1747: Speed up childbirth by drinking hubby’s urine


Robert James (1703-1776) was a London physician and author. James was born in Staffordshire and educated at both Oxford and Cambridge. By the mid 1740s James owned a busy medical practice in London. He also established friendships with the literary elite, including John Newbery and Samuel Johnson. During his career James developed and patented several medicines. His most popular concoction was ‘Fever Powder’, a dangerous mix of antimony and calcium phosphate that was still being sold into the early 20th century. James also penned numerous medical guides, including his three-volume Medical Dictionary and a 1747 guide to medicines called Pharmacopoeia Universalis. The latter contains a section on the medicinal value of human by-products. One of the most versatile of these, writes James, is dried menstrual blood. Provided it is taken from the first flow of the cycle, menstrual blood can be of great benefit:

james
James’ Fever Powders, circa 1878

“Taken inwardly it is commended for the stone[s] and epilepsy… Externally used it eases the pains of gout… It is also said to be of service for the pestilence, abscesses and carbuncle… [It also] cleans the face from pustules.”

Women enduring a difficult childbirth, writes James, can “facilitate the delivery” by sipping:

“…a draught of the husband’s urine”.

Source: Robert James, Pharmacopoeia Universalis, 1747. Content on this page is © Alpha History 2016. Content may not be republished without our express permission. For more information please refer to our Terms of Use or contact Alpha History.

1794: Two sweeps, aged 8 or less, die in the same chimney


sweepcirca1891

Histories of Victorian Britain are filled with tragic stories of young chimney sweeps. Recruited at age four or five and apprenticed to so-called ‘master sweeps’, these young boys endured long hours, horrendous treatment and atrocious working conditions. Chimney sweeps usually worked in the pre-dawn hours, after flues had cooled and before morning fires were lit. With hands and knees they were forced to shimmy up dark narrow flue spaces, packed thick with soot and debris. Regular inhalation of this soot caused many young sweeps to contract respiratory illnesses such as tuberculosis. Some also acquired an aggressive form of testicular cancer, colloquially known as “soot wart” or “sooty balls”. Thomas Clarke, a Nottingham master sweep, told an 1863 inquiry:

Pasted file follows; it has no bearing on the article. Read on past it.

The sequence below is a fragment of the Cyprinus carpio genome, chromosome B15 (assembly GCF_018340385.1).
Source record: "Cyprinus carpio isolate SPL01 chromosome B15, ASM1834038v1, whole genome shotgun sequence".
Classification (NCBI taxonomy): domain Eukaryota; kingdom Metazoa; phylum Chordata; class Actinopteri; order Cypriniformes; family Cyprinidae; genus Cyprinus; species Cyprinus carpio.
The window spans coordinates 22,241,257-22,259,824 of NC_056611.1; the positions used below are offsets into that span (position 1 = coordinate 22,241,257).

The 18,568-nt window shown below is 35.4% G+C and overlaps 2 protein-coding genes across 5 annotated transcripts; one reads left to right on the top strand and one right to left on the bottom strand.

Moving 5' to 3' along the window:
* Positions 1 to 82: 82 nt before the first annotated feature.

“I have known eight or nine sweeps lose their lives by the sooty cancer. The private parts which it seizes are entirely eaten off, caused entirely by ‘sleeping black’ and breathing the soot in all night.”

Workplace accidents posed a more immediate danger for chimney sweeps. The English press of the late 18th and 19th century contained dozens of reports of the deaths of these ‘climbing boys’. Some fell from roofs or down chimney structures; others become lodged in flues and suffocated; a few were roasted alive after being forced up still-hot chimneys. One of the more tragic incidents occurred in Lothbury, near the Bank of England, where two young sweeps were sent into a baker’s chimney, one from each end:

“The [first] boy reported that the chimney contained a great deal of rubbish… not answering his master’s call, suspicion arose that he was either sulky or in a dangerous predicament. A stone in the cellar was accordingly taken up and the boy [was] found dead. The master called to the [second] boy who answered him by saying that he was so jammed in that if immediate relief was not given he should die, and this unfortunately was the case… The whole of this happened in ten minutes… Both the lads were very young and small, the oldest not more than eight years.”

Source: The Gentleman’s Magazine, vol. 95, 1804. Content on this page is © Alpha History 2016. Content may not be republished without our express permission. For more information please refer to our Terms of Use or contact Alpha History.